The Fishing Report: Fly Fishing for Halibut

Published: Jun. 4, 2020 at 4:57 PM AKDT
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When David Bayes told me that I could catch halibut on a fly rod if I came to Homer in late May or early June, I was intrigued.

Since halibut fishing often calls for several pounds of lead, large circle hooks with bait and a rod and reel combination that feels so stiff if could lift a small pickup truck off the bottom of Cook Inlet, the idea of potentially hooking up with a several hundred-pound halibut on a relatively flimsy fly rod stuck in my head.

Bayes, who owns

, grew up in Homer and has owned his charter business for 17 years. While in college in Montana, where fly fishing for rainbow trout is the thing to do, he figured he might as well try using fly tackle for halibut at home.

“This time of year the halibut have followed the bait fish in shallow,” Bayes said. “We’re trying to avoid the big weights of halibut fishing, but you’ve still got to have some weight to get you down. So it’s like a super-sized streamer basically.”

We fished with jigs nearly identical, though sometimes smaller, than you would when jigging for halibut. Purists may not consider it fly fishing because the technique is the same as jigging with a baitcaster, but once you hook into a fish, the entire dynamic is different.

With Bayes’ 15 wt rod and a reel with 60-pound test monofilament, I didn’t feel nervous that I would break the gear when fighting smaller fish, but the sensitivity of the rod allows you to feel every twitch and movement of the fish, highlighting just how powerful halibut can be.

When fishing with my 8 wt fly rod, every fish felt like a barn door. Since I’ve already broken my 8 wt once on a sockeye in the Russian River, I know the sound of graphite shattering in your face is no fun when it happens, but down the road, the temporary loss or a rod the shipping cost to redeem the rod’s lifetime warranty is a price that’s worth the story.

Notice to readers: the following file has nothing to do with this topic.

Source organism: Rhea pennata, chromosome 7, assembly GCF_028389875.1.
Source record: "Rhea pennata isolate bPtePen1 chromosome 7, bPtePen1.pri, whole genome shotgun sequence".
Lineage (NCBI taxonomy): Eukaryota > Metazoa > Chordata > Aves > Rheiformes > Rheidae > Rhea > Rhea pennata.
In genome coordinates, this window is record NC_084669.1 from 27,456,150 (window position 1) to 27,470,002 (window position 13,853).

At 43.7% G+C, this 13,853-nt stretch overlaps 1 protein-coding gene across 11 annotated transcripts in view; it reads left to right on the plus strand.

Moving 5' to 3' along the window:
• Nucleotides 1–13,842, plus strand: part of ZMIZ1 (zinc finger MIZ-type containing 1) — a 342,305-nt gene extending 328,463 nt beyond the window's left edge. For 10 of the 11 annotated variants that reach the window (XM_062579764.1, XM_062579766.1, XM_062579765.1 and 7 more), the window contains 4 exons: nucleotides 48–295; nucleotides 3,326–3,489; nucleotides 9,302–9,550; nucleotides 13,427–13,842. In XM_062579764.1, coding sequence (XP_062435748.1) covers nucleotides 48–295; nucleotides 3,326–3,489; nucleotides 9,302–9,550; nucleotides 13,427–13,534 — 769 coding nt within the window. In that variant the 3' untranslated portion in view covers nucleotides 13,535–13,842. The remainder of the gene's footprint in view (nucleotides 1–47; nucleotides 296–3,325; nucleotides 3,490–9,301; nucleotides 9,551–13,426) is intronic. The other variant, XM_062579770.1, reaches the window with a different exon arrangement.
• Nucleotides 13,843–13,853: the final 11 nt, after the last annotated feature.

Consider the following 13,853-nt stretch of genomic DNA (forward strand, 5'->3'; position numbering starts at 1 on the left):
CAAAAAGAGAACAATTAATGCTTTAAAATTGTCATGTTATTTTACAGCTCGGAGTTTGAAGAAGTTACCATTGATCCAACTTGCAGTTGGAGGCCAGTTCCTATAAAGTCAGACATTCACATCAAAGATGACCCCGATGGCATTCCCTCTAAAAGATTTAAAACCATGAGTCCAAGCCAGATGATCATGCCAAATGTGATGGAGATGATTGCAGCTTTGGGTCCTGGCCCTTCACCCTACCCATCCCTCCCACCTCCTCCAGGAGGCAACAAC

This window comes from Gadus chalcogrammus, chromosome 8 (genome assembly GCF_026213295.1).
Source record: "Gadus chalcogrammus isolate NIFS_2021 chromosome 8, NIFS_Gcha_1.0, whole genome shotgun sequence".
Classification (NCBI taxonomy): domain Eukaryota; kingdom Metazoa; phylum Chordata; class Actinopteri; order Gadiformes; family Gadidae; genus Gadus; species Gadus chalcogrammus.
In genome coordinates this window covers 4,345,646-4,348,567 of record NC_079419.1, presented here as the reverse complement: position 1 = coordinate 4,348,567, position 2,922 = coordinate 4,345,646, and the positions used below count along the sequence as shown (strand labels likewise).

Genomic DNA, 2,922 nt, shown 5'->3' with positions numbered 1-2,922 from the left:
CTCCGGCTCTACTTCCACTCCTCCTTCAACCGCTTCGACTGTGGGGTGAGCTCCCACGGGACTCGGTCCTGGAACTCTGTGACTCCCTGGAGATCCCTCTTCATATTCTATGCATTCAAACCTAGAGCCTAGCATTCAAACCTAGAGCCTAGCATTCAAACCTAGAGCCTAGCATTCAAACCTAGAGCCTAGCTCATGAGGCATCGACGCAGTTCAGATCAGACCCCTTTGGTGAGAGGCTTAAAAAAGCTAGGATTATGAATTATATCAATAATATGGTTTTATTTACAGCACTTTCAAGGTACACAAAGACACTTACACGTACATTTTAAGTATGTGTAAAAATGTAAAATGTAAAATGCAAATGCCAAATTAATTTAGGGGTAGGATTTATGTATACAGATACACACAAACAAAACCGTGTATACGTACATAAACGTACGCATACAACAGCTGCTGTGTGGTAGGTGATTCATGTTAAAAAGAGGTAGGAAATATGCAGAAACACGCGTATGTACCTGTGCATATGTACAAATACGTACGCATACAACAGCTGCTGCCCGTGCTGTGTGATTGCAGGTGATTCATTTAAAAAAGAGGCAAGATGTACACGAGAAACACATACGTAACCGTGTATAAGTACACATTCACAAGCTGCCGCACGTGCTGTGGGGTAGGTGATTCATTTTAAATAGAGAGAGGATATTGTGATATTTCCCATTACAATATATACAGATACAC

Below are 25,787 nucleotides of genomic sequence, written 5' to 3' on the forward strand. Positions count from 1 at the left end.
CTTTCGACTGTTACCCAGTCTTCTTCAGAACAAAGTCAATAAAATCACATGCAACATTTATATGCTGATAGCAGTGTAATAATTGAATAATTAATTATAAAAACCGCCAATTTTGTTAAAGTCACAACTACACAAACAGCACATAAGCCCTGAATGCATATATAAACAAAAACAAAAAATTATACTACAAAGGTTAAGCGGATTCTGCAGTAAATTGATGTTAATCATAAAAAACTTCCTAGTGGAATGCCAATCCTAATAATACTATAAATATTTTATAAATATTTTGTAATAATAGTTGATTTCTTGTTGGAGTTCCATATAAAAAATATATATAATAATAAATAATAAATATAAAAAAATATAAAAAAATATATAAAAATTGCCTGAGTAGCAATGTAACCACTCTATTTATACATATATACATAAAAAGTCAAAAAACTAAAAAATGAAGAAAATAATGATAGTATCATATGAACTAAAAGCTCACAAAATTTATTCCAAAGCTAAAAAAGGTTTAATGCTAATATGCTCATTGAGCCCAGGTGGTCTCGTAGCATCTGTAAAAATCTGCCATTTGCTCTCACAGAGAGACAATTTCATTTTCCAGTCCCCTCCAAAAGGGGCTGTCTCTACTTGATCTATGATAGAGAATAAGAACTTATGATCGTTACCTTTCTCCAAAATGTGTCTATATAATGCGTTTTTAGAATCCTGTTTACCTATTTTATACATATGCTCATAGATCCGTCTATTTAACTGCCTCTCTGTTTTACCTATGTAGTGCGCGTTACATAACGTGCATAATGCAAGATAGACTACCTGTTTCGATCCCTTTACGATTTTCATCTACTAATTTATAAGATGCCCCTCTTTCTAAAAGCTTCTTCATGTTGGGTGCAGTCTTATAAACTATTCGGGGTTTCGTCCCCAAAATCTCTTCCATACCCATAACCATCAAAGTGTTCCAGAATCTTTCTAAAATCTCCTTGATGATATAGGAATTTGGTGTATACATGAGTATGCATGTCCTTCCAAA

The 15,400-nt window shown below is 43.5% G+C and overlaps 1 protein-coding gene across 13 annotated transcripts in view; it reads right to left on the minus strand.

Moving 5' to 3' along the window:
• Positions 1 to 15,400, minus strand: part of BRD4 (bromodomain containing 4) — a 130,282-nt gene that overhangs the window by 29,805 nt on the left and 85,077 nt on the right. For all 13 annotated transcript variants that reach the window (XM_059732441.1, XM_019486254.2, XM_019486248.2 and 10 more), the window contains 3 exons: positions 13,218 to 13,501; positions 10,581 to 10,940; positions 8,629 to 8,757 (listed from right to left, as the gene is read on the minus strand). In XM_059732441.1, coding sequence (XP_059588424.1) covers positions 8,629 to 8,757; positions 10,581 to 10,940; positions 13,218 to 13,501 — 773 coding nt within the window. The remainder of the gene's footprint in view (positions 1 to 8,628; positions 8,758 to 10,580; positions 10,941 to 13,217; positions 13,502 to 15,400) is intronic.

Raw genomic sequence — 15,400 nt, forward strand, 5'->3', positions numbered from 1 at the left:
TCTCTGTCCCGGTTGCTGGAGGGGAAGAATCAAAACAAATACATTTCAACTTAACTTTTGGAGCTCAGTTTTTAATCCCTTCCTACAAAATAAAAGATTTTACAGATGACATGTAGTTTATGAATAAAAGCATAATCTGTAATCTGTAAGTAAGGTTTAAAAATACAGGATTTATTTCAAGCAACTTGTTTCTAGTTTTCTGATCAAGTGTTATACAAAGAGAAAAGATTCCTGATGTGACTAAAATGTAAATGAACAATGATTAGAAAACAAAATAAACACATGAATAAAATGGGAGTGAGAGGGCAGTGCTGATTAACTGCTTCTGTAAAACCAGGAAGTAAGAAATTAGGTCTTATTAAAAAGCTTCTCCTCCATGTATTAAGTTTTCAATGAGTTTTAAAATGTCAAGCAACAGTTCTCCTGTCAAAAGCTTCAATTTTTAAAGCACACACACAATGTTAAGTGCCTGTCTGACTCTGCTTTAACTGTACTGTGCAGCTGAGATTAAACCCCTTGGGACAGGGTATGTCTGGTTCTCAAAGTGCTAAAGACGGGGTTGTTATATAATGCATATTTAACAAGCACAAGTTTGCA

Catching halibut on fly tackle may not be something everyone is doing, but it’s been done before.

The International Game Fish Association, which verifies world record game fish, lists the world record halibut caught on fly tackle with a 16-pound tippet as a 102-pound fish caught in Kodiak in 2004 by Paul Leader. James Seagraves holds the record for the 20-pound tippet category, which is the heaviest line the IGFA allows in the fly fishing categories. His fish caught in Icy Bay in 2008 weighed in at 138 pounds.

For women, fly fishing for halibut is a relatively easy way to land a world record, although it is undoubtedly both an obscure and nuanced category.

If a woman lands a halibut on fly tackle with 2-pound tippet and can verify the catch with IGFA, any size Pacific halibut could set a new world record. A halibut around 18 pounds caught by a woman on fly tackle with a 16-pound tippet could also set a new world record, if verified.

Fishing for a fly rod will never displace the tried and true techniques for success on saltwater, but it can work and make filling the freezer even more fun.

The last fish of the day was also the biggest - 60 inches, 109lbs! Landed this one with on the baitcaster. If I had...

Posted by Grant Robinson KTUU on Thursday, June 4, 2020
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